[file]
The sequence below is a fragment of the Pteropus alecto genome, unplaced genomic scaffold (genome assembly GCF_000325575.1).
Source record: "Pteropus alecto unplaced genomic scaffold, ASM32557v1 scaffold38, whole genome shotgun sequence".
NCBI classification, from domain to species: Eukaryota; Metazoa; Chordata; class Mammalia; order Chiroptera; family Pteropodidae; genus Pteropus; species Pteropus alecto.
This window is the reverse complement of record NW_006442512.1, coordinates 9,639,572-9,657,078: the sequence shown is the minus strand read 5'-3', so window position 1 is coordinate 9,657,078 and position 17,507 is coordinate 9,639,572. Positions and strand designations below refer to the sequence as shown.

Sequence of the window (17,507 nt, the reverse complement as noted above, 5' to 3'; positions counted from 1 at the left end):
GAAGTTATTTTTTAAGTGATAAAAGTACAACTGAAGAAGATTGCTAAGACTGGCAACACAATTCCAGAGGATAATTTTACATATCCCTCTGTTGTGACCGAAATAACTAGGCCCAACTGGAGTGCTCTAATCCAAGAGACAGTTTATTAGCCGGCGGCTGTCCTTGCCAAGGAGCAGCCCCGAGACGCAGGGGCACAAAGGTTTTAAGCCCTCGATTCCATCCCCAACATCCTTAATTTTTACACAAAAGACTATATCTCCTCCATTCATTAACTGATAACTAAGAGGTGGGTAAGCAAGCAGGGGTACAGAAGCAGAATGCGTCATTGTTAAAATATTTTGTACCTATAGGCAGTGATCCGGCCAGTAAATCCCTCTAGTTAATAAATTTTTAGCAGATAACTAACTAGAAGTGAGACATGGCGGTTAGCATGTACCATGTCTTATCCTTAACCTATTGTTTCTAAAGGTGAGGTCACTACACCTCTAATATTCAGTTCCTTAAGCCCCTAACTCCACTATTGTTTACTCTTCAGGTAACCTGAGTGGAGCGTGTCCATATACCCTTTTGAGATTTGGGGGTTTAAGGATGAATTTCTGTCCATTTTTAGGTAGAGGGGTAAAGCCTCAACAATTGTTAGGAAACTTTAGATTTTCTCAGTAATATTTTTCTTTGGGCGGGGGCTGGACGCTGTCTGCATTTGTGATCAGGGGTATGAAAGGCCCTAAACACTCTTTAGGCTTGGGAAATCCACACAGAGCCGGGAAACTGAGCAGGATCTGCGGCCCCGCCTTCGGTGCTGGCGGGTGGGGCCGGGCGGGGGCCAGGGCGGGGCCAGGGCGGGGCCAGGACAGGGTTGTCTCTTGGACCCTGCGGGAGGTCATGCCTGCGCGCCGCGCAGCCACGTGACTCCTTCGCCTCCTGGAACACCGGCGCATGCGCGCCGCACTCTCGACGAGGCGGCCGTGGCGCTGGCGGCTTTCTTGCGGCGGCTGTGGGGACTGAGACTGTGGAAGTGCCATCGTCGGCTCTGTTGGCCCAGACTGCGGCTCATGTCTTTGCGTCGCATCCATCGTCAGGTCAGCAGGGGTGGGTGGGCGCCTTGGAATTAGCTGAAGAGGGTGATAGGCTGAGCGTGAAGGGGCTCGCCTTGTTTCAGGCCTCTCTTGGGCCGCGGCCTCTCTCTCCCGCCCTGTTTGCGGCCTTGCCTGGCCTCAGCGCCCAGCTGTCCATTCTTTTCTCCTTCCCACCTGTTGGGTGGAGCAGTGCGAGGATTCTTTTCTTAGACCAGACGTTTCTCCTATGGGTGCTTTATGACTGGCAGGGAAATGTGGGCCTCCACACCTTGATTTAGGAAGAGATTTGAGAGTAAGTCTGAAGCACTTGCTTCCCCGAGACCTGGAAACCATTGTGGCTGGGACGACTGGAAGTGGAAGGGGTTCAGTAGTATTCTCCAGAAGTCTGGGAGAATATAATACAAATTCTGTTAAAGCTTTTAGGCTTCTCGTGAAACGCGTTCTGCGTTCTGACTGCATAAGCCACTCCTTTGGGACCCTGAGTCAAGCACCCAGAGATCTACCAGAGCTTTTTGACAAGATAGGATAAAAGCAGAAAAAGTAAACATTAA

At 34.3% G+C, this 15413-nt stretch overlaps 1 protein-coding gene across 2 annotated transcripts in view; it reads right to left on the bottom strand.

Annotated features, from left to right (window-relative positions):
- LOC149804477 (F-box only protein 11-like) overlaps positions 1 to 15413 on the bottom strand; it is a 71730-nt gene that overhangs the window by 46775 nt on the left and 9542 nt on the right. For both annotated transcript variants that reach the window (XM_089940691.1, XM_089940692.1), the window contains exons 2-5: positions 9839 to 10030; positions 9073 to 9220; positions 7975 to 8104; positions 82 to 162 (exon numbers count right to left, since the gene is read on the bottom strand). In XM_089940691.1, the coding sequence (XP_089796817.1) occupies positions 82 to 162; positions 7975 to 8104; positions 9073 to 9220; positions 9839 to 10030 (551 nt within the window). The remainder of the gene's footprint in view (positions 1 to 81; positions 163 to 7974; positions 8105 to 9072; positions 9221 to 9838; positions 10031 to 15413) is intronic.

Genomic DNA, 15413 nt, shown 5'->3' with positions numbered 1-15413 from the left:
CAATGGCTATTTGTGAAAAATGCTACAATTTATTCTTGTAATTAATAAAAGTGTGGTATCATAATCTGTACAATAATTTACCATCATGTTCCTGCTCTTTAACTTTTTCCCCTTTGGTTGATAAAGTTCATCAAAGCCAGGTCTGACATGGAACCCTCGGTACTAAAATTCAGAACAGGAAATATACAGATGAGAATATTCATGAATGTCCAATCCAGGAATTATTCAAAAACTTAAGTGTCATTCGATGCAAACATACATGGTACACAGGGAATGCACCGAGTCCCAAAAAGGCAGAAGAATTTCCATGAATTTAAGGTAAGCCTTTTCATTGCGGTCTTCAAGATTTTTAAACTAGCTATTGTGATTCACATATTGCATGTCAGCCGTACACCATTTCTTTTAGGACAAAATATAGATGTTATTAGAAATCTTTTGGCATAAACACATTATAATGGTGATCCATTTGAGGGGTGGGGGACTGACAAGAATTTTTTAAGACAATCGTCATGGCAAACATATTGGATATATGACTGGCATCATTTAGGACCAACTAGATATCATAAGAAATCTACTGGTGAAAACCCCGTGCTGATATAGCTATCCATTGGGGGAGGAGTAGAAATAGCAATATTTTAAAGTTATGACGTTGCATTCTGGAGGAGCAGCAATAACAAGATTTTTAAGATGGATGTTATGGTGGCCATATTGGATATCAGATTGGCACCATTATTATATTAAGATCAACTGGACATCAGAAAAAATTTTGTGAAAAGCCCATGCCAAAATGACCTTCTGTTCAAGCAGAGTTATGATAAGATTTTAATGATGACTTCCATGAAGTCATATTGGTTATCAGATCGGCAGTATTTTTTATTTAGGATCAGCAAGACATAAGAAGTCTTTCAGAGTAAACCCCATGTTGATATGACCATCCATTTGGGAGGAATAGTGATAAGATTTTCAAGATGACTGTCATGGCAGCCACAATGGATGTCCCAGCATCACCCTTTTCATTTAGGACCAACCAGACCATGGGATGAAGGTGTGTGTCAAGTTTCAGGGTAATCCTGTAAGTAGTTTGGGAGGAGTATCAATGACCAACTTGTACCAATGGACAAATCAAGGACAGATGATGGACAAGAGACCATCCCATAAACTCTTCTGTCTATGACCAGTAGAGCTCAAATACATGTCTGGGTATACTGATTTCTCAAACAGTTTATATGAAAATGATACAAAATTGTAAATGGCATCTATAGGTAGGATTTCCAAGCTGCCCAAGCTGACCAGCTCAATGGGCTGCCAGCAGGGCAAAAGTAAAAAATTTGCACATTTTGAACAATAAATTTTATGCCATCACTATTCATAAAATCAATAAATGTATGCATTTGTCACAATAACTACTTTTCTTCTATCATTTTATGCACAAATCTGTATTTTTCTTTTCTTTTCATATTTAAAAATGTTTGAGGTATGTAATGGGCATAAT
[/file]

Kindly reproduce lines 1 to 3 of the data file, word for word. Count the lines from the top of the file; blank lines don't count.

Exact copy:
The sequence below is a fragment of the Pteropus alecto genome, unplaced genomic scaffold (genome assembly GCF_000325575.1).
Source record: "Pteropus alecto unplaced genomic scaffold, ASM32557v1 scaffold38, whole genome shotgun sequence".
NCBI classification, from domain to species: Eukaryota; Metazoa; Chordata; class Mammalia; order Chiroptera; family Pteropodidae; genus Pteropus; species Pteropus alecto.